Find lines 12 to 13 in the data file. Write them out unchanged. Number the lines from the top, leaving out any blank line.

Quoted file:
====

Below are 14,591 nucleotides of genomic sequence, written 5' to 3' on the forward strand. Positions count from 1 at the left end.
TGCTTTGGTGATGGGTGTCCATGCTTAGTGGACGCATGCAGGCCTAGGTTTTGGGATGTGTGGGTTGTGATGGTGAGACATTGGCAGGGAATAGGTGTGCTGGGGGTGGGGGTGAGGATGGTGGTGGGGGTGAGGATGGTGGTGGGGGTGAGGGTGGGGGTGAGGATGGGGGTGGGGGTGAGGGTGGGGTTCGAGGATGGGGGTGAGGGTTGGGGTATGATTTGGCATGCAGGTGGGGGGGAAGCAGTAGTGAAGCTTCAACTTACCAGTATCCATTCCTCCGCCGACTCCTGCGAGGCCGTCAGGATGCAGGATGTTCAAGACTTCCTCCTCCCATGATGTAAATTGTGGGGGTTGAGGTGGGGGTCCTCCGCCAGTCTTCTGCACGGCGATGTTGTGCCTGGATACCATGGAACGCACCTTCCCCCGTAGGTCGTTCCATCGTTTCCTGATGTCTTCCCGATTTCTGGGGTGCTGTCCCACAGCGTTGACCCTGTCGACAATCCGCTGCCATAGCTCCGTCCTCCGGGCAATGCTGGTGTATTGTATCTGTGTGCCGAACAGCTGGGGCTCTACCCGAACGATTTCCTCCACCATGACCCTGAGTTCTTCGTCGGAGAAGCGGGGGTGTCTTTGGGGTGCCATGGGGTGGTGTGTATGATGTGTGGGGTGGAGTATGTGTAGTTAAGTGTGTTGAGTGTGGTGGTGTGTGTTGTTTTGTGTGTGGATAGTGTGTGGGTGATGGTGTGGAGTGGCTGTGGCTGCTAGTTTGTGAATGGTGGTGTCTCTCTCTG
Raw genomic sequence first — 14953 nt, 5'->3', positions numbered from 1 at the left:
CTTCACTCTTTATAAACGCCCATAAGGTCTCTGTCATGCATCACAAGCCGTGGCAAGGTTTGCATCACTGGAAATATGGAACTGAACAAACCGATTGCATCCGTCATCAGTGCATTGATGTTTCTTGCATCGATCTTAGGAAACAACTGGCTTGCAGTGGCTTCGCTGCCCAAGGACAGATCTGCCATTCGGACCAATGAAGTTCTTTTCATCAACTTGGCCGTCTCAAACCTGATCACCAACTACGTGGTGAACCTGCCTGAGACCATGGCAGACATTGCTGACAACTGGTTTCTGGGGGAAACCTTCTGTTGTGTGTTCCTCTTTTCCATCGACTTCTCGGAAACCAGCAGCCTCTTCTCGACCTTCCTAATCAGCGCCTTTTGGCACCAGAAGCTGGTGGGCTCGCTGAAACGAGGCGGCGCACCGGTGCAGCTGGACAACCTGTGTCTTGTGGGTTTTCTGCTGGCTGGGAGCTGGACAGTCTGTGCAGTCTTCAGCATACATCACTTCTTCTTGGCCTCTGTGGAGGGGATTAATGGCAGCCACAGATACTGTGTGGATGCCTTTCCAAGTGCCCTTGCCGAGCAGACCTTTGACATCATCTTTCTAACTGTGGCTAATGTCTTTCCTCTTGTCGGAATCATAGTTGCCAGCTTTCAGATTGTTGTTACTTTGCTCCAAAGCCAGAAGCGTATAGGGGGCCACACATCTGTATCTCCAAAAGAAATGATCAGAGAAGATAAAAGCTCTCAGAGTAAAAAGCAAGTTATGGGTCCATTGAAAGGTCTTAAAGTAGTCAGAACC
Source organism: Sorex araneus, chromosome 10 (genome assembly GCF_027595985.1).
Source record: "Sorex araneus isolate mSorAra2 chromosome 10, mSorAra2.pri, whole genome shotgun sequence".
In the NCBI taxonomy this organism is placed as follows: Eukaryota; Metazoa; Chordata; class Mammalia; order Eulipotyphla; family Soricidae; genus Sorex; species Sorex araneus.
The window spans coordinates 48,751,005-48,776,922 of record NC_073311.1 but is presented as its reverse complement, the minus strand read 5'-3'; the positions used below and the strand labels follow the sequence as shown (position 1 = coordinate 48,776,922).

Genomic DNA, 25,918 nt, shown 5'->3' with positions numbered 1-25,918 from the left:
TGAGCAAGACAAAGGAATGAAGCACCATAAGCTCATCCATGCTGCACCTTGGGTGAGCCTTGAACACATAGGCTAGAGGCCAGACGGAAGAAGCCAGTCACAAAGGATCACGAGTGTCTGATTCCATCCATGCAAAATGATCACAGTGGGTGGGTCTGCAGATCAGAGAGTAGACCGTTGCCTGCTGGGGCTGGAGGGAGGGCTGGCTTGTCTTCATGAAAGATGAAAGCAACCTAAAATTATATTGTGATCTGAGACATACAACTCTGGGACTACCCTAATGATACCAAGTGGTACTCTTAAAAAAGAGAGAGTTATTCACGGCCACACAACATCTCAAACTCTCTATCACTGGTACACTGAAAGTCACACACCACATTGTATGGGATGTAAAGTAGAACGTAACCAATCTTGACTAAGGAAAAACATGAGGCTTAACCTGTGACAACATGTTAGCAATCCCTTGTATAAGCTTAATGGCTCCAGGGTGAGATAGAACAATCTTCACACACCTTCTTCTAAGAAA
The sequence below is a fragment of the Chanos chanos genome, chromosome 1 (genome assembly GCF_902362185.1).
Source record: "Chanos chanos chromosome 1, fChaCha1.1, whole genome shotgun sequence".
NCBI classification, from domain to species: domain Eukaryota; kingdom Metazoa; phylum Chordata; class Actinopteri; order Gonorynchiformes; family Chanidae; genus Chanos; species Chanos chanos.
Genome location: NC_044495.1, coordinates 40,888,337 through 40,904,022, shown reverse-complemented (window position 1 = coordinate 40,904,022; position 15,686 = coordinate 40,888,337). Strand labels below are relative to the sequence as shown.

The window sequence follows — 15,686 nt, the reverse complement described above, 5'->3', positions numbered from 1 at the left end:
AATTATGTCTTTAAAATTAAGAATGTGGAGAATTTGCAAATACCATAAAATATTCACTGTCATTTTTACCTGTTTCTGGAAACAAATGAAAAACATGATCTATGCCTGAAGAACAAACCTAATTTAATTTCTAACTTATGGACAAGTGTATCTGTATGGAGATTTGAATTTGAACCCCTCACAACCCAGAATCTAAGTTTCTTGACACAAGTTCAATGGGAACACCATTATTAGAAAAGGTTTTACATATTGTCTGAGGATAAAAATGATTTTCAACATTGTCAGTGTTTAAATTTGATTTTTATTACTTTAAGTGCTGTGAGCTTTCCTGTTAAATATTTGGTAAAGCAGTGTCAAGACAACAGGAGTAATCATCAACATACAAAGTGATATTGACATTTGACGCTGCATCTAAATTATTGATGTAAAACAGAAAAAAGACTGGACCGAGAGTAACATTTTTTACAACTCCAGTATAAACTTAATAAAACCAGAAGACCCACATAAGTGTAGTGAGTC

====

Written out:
Source record: "Chanos chanos chromosome 1, fChaCha1.1, whole genome shotgun sequence".
NCBI classification, from domain to species: domain Eukaryota; kingdom Metazoa; phylum Chordata; class Actinopteri; order Gonorynchiformes; family Chanidae; genus Chanos; species Chanos chanos.